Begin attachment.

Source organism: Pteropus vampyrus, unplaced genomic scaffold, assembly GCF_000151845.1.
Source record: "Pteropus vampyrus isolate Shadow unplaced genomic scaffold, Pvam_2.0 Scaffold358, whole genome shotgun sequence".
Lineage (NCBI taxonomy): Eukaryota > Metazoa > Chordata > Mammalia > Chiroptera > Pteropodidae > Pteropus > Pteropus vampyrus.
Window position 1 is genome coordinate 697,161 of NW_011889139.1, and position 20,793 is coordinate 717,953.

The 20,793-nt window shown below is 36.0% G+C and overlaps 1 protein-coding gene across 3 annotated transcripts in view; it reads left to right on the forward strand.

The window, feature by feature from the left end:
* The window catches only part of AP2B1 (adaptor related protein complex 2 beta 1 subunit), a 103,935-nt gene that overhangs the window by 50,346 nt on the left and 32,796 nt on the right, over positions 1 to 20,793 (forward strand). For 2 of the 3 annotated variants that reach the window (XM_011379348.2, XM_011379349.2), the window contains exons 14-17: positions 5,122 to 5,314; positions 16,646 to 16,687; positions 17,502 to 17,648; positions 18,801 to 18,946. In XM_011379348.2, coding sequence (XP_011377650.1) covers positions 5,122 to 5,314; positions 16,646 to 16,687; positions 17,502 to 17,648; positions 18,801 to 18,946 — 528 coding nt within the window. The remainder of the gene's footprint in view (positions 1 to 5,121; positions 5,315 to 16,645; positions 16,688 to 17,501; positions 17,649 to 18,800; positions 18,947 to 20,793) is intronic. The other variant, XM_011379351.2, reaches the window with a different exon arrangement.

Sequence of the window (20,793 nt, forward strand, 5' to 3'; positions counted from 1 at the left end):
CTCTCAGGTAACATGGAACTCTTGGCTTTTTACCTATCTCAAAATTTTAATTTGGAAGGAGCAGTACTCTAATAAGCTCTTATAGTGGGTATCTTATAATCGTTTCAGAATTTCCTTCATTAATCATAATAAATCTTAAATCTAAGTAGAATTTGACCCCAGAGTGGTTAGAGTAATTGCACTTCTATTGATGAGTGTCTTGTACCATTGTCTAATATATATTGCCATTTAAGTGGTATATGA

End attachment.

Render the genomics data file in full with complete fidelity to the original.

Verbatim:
Source organism: Pteropus vampyrus, unplaced genomic scaffold, assembly GCF_000151845.1.
Source record: "Pteropus vampyrus isolate Shadow unplaced genomic scaffold, Pvam_2.0 Scaffold358, whole genome shotgun sequence".
Lineage (NCBI taxonomy): Eukaryota > Metazoa > Chordata > Mammalia > Chiroptera > Pteropodidae > Pteropus > Pteropus vampyrus.
Window position 1 is genome coordinate 697,161 of NW_011889139.1, and position 20,793 is coordinate 717,953.

The 20,793-nt window shown below is 36.0% G+C and overlaps 1 protein-coding gene across 3 annotated transcripts in view; it reads left to right on the forward strand.

The window, feature by feature from the left end:
* The window catches only part of AP2B1 (adaptor related protein complex 2 beta 1 subunit), a 103,935-nt gene that overhangs the window by 50,346 nt on the left and 32,796 nt on the right, over positions 1 to 20,793 (forward strand). For 2 of the 3 annotated variants that reach the window (XM_011379348.2, XM_011379349.2), the window contains exons 14-17: positions 5,122 to 5,314; positions 16,646 to 16,687; positions 17,502 to 17,648; positions 18,801 to 18,946. In XM_011379348.2, coding sequence (XP_011377650.1) covers positions 5,122 to 5,314; positions 16,646 to 16,687; positions 17,502 to 17,648; positions 18,801 to 18,946 — 528 coding nt within the window. The remainder of the gene's footprint in view (positions 1 to 5,121; positions 5,315 to 16,645; positions 16,688 to 17,501; positions 17,649 to 18,800; positions 18,947 to 20,793) is intronic. The other variant, XM_011379351.2, reaches the window with a different exon arrangement.

Sequence of the window (20,793 nt, forward strand, 5' to 3'; positions counted from 1 at the left end):
CTCTCAGGTAACATGGAACTCTTGGCTTTTTACCTATCTCAAAATTTTAATTTGGAAGGAGCAGTACTCTAATAAGCTCTTATAGTGGGTATCTTATAATCGTTTCAGAATTTCCTTCATTAATCATAATAAATCTTAAATCTAAGTAGAATTTGACCCCAGAGTGGTTAGAGTAATTGCACTTCTATTGATGAGTGTCTTGTACCATTGTCTAATATATATTGCCATTTAAGTGGTATATGA